Search

The Dust of Stars

The Blog Post In Which Sand, Air and Water Inspire Deep Thoughts

I’m a child of the 80s. I wore translucent pink jelly shoes, watched Jem and the Holograms on TV, and “smoked” Popeye candy cigarettes.

I didn’t have trouble keeping myself entertained. I had Play-Doh. I had a Glo Worm. I had a Lite-Brite. That I ever learned to spell remains a wonder and a mystery.


One of my favourite objects of affection was my moving sand picture. Water, air, and various shades of coloured sand are combined between two clear glass plates. The edges are sealed and framed. When the picture is turned, gravity works its magic: the air bubbles float to the top, while the grains of sand trickle downward through the water, sneaking between the gaps in the air pockets, piling into beautiful, sweeping peaks of colour on the bottom.


I was captivated by this.


I don’t know what happened to my original sand picture. My jelly shoes grew too small, my Play-Doh dried up, and the bulb in my Lite-Brite died. I moved on - to high school, to university, to work, to marriage and to parenthood (the Play-Doh, at that point in my life, made a comeback).


When I came across a moving sand picture in a toy store while Christmas shopping for my kids last December, I added it to my own Christmas list (i.e., I “casually” mentioned it in a loud voice during dinner with my family).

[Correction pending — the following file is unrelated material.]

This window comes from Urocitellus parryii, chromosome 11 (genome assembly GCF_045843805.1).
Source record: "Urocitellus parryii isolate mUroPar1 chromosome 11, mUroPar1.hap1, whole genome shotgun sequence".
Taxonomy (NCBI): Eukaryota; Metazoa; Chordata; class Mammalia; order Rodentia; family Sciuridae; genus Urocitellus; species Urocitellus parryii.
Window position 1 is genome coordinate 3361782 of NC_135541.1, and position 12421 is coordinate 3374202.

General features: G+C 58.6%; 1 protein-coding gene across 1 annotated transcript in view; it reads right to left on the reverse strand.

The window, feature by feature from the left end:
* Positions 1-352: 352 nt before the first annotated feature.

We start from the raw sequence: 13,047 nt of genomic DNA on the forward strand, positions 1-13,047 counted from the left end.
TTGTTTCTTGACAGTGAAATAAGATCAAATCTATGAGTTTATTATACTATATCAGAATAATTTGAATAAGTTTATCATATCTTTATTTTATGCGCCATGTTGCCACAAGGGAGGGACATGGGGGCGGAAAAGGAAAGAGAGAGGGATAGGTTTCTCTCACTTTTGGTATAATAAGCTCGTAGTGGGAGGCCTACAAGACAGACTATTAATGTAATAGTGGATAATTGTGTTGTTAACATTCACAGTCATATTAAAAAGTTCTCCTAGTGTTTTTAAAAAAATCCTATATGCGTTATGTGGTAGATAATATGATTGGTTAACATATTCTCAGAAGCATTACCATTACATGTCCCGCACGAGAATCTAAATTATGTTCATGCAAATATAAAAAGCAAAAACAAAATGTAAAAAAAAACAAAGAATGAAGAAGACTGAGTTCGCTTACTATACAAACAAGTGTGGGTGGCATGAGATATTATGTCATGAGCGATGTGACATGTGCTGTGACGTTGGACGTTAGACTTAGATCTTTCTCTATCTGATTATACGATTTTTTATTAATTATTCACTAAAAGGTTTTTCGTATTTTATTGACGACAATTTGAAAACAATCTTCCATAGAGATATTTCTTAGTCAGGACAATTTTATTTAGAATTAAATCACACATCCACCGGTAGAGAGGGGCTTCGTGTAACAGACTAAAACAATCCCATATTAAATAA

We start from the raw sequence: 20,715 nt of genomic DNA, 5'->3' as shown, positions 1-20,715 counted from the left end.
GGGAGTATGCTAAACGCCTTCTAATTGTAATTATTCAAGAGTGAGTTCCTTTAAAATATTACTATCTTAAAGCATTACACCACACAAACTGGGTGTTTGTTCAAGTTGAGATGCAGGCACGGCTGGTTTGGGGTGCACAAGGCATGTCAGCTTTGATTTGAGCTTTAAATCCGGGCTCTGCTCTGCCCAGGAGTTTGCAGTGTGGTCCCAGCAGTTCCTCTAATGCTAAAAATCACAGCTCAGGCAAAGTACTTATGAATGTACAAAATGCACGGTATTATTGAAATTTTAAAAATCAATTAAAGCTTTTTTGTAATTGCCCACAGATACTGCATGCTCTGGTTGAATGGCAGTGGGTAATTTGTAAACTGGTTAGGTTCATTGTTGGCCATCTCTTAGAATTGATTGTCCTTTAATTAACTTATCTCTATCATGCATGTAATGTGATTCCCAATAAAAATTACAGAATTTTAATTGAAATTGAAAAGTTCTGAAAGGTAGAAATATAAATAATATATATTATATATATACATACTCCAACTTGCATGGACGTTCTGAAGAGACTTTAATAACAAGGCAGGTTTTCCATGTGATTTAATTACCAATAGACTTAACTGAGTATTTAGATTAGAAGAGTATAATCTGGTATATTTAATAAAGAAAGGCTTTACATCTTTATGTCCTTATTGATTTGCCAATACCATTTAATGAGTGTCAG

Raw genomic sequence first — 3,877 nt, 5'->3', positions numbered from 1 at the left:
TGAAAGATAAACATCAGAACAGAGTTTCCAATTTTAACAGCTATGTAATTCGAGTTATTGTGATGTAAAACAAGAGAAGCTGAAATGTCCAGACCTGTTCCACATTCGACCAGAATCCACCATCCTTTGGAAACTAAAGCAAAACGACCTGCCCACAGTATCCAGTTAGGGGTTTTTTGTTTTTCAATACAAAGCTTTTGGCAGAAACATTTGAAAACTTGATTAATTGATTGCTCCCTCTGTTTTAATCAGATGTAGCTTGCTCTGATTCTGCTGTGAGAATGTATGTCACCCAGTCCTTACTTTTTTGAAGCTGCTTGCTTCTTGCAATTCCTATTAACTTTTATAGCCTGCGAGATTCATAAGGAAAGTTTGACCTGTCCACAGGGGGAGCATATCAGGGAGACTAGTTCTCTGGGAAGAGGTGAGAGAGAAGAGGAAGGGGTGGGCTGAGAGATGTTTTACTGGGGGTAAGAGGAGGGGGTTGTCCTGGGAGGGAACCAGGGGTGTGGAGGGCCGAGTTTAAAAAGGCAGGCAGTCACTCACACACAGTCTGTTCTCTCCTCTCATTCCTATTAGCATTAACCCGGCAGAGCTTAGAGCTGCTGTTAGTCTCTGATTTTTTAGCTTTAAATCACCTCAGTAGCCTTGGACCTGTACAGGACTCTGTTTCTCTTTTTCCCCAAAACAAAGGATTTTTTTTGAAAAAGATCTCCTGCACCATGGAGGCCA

Because my clan is skilled at reading my not-so-subtle hints, on Christmas morning I ended up with my first sand art in over thirty years.


I’m as enthralled with it as I was when I was a kid. I love watching the air bubbles shift, separate, and combine again as they rise. Up, always up. I love the gentle fall of the tiny solid grains, almost fluid in their descent. Down, always down. As they come to rest, they create a landscape of sensuous hills and valleys that’s different every time the picture is upended. There’s something about this ritual that speaks to my sensibilities. Maybe there are lessons to be learned here - lessons about balance, wholeness, and impermanence.


I made some pictures of the sand art, in my kitchen, on a sunny day last week. The sparkle of traveling sand and the dark wall in the background combined to create something almost cosmic - a swirl of galaxies through space and time. I’ve called this series The Dust of Stars.


Light bright, indeed.




Success! I'll email you when I publish my next post.